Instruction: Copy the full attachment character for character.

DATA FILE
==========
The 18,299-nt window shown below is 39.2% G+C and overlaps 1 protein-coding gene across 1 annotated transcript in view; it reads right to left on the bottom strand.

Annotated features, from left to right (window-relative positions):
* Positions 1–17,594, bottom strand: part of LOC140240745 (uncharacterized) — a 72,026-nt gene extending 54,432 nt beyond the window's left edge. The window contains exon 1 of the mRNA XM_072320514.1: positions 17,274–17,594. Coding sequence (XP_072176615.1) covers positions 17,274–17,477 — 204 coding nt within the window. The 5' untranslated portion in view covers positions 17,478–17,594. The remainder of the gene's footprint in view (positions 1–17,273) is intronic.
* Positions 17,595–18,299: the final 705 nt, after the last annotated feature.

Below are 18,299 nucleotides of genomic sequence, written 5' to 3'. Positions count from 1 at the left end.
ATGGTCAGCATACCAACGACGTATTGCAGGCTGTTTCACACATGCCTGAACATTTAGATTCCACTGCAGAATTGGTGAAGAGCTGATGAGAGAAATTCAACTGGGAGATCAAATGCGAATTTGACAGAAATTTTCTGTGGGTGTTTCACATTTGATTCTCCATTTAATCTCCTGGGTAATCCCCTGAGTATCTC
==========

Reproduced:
The 18,299-nt window shown below is 39.2% G+C and overlaps 1 protein-coding gene across 1 annotated transcript in view; it reads right to left on the bottom strand.

Annotated features, from left to right (window-relative positions):
* Positions 1–17,594, bottom strand: part of LOC140240745 (uncharacterized) — a 72,026-nt gene extending 54,432 nt beyond the window's left edge. The window contains exon 1 of the mRNA XM_072320514.1: positions 17,274–17,594. Coding sequence (XP_072176615.1) covers positions 17,274–17,477 — 204 coding nt within the window. The 5' untranslated portion in view covers positions 17,478–17,594. The remainder of the gene's footprint in view (positions 1–17,273) is intronic.
* Positions 17,595–18,299: the final 705 nt, after the last annotated feature.

Below are 18,299 nucleotides of genomic sequence, written 5' to 3'. Positions count from 1 at the left end.
ATGGTCAGCATACCAACGACGTATTGCAGGCTGTTTCACACATGCCTGAACATTTAGATTCCACTGCAGAATTGGTGAAGAGCTGATGAGAGAAATTCAACTGGGAGATCAAATGCGAATTTGACAGAAATTTTCTGTGGGTGTTTCACATTTGATTCTCCATTTAATCTCCTGGGTAATCCCCTGAGTATCTC